Friday, 7 September 2012

Hasegawa B5N2 Kate Part 3

Welcome back everybody to part 3 of the B5N2 Kate project. Not a great deal has been done but it’s a good opportunity to describe the building and painting of the bomb.  As I mentioned last time, I tend to do these items before I start painting to maintain momentum and motivation.

I also wanted to post this as it’s my birthday today and seeing it’s a bit of a milestone this time (the big 40) I’ll be busy with other things all weekend.

On with the bomb, the two halves were glued together and the seam eliminated.  The rear part had the moulded fins removed and all the gaps filled with a mix of super glue and talc.  This gloop is a great filler as it can be dried instantly with accelerator, doesn’t shrink and never goes too hard like neat super glue, it also behaves just like plastic so is easy to sand and scribe.

The brass parts are sanded with a gentle sanding sponge to remove the plating and the parts glued together, I tried to solder the fin supports but they kept breaking off the the attachments are tiny so they ended up being glued on.

Priming is important when painting parts with different materials as it creates a good key for the paint but guarantees an even finish.

The painting was quite fun.  The body was sprayed with Tamiya Sky Grey and then the white and green nose bands were masked off and sprayed with Tamiya White and XF-5 Green respectively.  There are no colour call outs in the instructions which was a pain but a quick Google search revealed the answer.

Next up was the paint chipping, Vallejo German Camo Black Brown 70822 was applied with a sponge.

Now it was time for the weathering and a filter of AK Interactive (AKI) was brushed on and allowed to dry, this was followed by an oil pin wash using Abteilung Shadow Brown.  Any excess was removed with a damp brush soaked in thinner.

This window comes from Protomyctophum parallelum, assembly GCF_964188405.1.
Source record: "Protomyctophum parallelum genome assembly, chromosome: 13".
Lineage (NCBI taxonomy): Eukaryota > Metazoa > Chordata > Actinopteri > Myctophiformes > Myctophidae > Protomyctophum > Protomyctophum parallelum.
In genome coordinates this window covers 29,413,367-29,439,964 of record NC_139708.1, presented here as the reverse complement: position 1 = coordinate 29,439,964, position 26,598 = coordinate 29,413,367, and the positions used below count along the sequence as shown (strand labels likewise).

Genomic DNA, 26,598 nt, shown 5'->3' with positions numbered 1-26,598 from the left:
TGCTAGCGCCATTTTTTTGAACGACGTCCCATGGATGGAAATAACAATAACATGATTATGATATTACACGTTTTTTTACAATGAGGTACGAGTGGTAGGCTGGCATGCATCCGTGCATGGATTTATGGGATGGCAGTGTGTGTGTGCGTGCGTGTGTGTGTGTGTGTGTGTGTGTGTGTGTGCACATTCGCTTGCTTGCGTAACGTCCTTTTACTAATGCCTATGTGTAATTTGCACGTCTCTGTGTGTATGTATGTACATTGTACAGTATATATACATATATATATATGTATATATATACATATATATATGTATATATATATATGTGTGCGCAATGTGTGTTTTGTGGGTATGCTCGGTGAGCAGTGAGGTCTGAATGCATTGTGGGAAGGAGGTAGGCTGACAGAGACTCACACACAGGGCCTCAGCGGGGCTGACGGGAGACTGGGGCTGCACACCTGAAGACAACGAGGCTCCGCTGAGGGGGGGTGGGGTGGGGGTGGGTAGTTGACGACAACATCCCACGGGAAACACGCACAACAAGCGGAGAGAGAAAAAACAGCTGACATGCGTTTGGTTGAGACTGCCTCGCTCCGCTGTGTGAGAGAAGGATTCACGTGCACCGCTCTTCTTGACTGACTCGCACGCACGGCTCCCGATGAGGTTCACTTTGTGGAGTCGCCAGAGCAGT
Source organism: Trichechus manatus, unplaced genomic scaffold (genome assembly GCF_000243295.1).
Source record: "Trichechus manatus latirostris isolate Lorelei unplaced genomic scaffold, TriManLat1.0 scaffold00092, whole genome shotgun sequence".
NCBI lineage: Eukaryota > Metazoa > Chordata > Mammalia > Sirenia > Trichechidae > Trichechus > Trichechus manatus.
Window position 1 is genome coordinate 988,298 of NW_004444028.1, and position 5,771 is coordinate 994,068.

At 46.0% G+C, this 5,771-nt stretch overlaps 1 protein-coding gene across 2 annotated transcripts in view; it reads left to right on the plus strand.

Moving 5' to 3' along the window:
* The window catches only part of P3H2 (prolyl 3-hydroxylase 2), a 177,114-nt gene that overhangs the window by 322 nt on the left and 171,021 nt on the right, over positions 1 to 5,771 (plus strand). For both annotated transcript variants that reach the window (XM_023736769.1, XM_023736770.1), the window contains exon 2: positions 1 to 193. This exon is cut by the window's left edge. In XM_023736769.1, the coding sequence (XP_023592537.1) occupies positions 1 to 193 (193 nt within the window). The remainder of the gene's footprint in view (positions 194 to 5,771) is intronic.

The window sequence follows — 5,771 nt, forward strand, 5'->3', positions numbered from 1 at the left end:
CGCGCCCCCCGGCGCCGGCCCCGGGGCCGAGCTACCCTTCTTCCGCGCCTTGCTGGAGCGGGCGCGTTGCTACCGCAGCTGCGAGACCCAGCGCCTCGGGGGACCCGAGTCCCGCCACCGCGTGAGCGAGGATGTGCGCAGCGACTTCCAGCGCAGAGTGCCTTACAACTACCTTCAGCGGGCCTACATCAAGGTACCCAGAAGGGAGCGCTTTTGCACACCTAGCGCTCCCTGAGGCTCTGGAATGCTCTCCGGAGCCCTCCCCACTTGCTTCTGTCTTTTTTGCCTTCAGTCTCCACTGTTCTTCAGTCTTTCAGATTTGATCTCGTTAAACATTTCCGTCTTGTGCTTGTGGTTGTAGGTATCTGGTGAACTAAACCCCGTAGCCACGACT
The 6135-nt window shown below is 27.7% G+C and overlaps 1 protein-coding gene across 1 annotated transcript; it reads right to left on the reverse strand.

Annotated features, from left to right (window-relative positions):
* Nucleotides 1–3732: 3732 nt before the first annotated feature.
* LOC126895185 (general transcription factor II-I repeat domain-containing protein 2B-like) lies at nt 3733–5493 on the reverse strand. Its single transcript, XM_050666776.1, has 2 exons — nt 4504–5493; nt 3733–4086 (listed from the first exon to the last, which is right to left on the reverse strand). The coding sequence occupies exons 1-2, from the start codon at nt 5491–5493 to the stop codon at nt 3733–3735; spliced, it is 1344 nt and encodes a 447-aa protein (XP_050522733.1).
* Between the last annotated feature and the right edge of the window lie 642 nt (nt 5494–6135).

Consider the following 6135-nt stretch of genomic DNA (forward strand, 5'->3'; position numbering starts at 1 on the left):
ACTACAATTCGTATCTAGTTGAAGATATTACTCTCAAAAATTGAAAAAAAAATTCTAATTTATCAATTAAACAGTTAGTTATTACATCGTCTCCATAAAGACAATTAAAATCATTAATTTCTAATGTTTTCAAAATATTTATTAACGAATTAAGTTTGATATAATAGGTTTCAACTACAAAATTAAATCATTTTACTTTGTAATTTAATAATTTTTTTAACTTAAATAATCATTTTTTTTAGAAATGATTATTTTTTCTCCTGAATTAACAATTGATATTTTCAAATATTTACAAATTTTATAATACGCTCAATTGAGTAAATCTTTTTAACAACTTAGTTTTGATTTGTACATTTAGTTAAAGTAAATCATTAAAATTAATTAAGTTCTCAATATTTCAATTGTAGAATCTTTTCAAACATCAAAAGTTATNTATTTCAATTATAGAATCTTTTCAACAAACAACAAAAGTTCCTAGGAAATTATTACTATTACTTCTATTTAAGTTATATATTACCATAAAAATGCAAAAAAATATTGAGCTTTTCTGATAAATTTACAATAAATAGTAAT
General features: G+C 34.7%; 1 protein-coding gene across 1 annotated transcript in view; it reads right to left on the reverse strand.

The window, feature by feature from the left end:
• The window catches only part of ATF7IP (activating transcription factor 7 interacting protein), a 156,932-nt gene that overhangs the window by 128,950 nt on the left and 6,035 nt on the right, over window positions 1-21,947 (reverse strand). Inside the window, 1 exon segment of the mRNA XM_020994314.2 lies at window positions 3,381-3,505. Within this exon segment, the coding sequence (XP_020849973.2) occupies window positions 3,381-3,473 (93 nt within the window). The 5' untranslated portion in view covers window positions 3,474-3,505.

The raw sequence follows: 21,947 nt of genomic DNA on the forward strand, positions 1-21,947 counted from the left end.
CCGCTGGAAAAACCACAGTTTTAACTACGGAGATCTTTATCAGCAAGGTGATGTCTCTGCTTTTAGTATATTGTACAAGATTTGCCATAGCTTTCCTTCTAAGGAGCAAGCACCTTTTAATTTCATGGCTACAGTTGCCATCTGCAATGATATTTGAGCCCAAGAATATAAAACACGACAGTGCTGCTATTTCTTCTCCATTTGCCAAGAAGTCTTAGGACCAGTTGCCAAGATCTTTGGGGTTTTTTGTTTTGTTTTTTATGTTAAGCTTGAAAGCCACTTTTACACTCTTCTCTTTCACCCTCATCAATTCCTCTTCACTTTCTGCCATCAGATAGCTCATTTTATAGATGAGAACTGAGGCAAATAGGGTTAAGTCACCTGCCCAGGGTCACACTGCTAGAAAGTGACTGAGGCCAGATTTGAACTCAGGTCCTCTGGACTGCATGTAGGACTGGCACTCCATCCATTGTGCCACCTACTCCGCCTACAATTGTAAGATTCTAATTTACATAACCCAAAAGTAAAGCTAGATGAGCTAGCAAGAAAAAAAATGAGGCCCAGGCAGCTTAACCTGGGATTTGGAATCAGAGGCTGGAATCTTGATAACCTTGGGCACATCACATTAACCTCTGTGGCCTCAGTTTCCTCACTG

The bomb was looking good but we’re not there yet.  Speckling is a good way to add those tiny little dings, marks and staining.  I used 2 different tones, a light grey and a darker shade, the mix is make up and using a stiff brush the bristles are flicked at the model.  With trial and error, the correct consistency can be found as different dilutions can make different types of speckles.

The last thing was to use a graphite pencil to add the steel effect around the strap.

And here’s the finished bomb after a little bit of pigment to add dirt and ming!

I small amount of work was done to the airframe.  All the filler was rubbed down and the areas primed, scribed and riveted.  On the actual aircraft, the area underneath the canopy was interior green so using the all in one closed canopy as a guide, the area was masked off and sprayed.  It will be weathered at the same time as the airframe, but that will come later.

Next up is the undercarriage but you’ll have to wait until next week for this.  So until then, take care and have a great modelling weekend.


  1. So why do you sand the plating off the PE J?

  2. Hi Jen. It helps to key the paint and glue. I find the shiny coating can cause the paint to chip off and the glue bonds to be weaker.



  3. Ah, that figures thought it might be something like that. You realise you've gone way over the top weathering that bomb though! :p

  4. I don't think I have Jen. Where's your evidence to say that I have gone way over the top? Because as you'll see in the next installment, there are plenty of examples of bombs that were weathered like this and in fact were even worse!

    Stay tuned!

  5. Dude, I was messing. There's nothing wrong with your bomb :-)


  6. I love it. The more I look at it the better it looks.